Thanks for the good news Emma – but can we have some more?
She’s young, she’s spirited and she’s sensational – the golden girl of British tennis Emma Raducanu has landed back on UK soil after taking the world by storm with her win at the U.S Open.
It’s been more than 40 years since a British female won a major tournament and the press have celebrated with a tsunami of coverage about this fabulous force of a young woman.
And their response is justified, the adulation is well deserved.
Emma is just 18-years-old, entered one of the most prestigious tennis tournaments on the planet as a qualifier – and won. We’ve claimed her as our hero because she makes us feel good.
This sense of happiness, excitement and celebration is a rarity for our TV screens and news pages, and it may be why we have resorted to a form of hero-worship when faced with a flurry of positive news stories about an inspirational individual.
Interestingly, the heroes that the British media and general public tend to celebrate are from the world of sport. In Wales, the focus has been on Alun Wyn’s Lazurus-like comeback from injury to skipper the British and Irish Lions, followed by Olympic success in Tokyo, notably in the form of Caerphilly’s golden girl Lauren Price – the first female boxer from Wales ever to compete in the Olympics.
These spikes of good news have been a welcome distraction from the endless coverage about the uncertainties, tragedies and worries of the coronavirus pandemic and other global challenges.
But the question is, do we really have to wait another four years – or forty years – before being blessed with uplifting news content again?
According to Arianna Huffington – founder of the Huffington Post – the media has a responsibility to give consumers an accurate picture of what’s happening in the world. That means reporting what’s working, as well as what’s not. She also argues that the social media generation can play its part in a “positive contagion”, claiming that most readers are more interested in reading and sharing their positive stories on Facebook.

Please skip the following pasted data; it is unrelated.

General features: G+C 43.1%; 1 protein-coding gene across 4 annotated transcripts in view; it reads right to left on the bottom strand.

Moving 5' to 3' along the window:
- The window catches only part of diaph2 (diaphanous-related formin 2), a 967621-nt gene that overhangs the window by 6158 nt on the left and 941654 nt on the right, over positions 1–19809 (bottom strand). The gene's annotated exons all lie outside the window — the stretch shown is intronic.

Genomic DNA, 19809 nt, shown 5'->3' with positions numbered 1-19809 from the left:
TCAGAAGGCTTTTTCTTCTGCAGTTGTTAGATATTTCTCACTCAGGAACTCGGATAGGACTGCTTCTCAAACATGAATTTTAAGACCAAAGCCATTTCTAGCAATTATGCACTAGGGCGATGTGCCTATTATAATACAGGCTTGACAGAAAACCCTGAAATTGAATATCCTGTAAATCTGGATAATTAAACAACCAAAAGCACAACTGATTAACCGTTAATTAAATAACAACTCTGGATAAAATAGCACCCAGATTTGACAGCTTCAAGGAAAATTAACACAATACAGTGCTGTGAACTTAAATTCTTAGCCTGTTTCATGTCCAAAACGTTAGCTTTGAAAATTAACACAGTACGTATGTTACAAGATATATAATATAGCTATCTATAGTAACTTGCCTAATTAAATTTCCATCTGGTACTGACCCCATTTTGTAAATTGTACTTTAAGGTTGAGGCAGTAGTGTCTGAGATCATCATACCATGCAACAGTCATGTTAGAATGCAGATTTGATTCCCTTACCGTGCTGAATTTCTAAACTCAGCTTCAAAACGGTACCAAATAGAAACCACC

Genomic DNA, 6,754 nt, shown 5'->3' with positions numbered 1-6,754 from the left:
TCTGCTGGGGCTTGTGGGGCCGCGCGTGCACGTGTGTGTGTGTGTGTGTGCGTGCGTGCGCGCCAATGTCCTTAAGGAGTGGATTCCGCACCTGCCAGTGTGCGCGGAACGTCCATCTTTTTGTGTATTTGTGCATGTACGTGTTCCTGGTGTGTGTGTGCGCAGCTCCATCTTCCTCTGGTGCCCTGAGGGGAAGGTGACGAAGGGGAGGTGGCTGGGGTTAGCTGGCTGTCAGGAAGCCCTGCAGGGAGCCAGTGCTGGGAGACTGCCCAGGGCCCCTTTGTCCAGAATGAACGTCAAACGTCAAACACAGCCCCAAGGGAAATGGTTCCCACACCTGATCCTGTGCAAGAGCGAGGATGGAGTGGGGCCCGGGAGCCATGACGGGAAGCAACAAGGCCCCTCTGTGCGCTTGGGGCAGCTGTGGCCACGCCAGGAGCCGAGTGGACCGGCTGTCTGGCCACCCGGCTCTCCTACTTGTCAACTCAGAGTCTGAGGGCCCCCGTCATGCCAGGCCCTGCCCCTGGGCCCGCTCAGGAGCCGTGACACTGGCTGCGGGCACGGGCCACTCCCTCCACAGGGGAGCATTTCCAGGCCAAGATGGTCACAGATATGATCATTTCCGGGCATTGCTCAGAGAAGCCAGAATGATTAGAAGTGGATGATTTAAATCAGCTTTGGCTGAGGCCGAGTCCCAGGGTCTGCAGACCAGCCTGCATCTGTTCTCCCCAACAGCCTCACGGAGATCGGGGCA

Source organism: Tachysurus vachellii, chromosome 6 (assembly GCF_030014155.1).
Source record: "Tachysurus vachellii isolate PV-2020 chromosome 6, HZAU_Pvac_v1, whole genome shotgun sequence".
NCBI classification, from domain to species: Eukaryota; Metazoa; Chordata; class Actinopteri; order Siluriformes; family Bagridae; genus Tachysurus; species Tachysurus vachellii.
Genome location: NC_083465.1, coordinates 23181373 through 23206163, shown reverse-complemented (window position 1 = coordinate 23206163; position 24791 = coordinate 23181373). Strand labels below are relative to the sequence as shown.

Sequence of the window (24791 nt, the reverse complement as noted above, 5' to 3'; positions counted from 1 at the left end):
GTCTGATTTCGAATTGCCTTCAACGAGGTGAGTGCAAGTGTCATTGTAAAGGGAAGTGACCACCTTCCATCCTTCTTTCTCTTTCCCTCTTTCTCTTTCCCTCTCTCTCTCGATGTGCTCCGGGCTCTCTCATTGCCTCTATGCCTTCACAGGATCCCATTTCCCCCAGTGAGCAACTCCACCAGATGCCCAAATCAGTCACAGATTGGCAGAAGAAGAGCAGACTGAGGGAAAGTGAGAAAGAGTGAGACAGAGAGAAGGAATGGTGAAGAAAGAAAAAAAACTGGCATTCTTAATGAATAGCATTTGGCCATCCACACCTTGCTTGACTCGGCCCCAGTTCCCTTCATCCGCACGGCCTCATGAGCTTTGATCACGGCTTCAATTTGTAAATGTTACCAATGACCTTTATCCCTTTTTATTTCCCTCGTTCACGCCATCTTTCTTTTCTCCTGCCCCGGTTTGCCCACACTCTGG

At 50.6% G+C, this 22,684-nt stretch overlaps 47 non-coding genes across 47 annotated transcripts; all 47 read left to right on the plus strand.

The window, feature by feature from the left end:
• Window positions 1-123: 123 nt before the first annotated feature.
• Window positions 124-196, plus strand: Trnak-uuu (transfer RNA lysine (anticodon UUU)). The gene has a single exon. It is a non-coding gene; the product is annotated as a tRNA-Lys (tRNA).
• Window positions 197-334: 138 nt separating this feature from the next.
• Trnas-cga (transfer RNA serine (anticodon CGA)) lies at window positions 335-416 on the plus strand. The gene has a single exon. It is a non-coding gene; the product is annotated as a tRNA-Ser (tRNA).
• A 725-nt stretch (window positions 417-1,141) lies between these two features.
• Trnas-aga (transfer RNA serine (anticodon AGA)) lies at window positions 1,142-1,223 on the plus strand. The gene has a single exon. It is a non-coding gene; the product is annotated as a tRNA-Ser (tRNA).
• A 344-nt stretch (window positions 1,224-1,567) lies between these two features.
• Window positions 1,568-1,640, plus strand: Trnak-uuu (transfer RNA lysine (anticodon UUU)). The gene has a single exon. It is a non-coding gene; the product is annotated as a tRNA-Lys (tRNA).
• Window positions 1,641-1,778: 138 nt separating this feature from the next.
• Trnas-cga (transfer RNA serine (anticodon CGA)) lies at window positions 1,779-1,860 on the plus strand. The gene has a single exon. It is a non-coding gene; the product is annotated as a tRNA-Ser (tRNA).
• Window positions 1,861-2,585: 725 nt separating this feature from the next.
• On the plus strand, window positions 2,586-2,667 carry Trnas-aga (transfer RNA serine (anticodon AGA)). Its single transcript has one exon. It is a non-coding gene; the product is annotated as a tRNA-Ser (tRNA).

So why do we not see the positivity that is often shared on Facebook, by every day social media users, mirrored in traditional media?
To try and shed light on this appetite for bad news, an experiment on ‘news reaction’ was undertaken by the McGill University in Canada where volunteers were asked to select some stories about politics to read from a news website so that their response could be scientifically measured.
The results of the experiment, as well as the stories that were read most, were rather depressing. Participants often chose stories with a negative tone – corruption, set-backs, hypocrisy and the like – rather than neutral or positive stories. People who were particularly interested in current affairs and politics were more likely than most to gravitate towards bad news.
And yet when asked, these people said they preferred good news and believed that the media was too focussed on the negative.
The researchers presented their experiment as solid evidence of a so called “negativity bias” which is a psychologists’ term for our hunger to hear and remember bad news.
Another study involving more than 1,000 people across 17 countries backs up the thinking that a bias toward negative news might be a large part of what drives negative news coverage.
The researchers concluded that there are actually evolutionary reasons as to why negativity bias exists. After all, it makes sense that it would be much riskier to ignore negative information like ‘a hurricane is coming’, than good news like ‘dog is rescued from well’.
For those of us working in communications, we will be very familiar with the old adage “If it bleeds, it leads” – and even if you’re not from a media background, you’ll also know that a typical headline does not usually focus on the lighter side of life.
The question is how does sustained negativity impact the headline-hungry public on a daily basis? Some medical experts will urge you to stay away from the news if you feel it upsets the rhythm of your day. They’ve even given it a name ‘headline stress disorder’ which happens when the negative news cycle of global warning, international terrorism and a global pandemic is getting too much.
Cutting through with positive news is a challenge for businesses and communicators everywhere. Our job is to make our stories compelling. Adding the ingredients of news, thinking objectively about what our audiences want and weaving in our messages appropriately.
Emma Raducanu has only just started to write her story, while Alun Wyn’s has just made it into print in a new book. Let’s hope there are many more positive stories to come from them and others, both in sport and beyond. Bigger doses of good news in future would be very welcome and much healthier for us all.
This article was written by our chief executive, Angharad Neagle, and featured in the Western Mail on 20 September 2021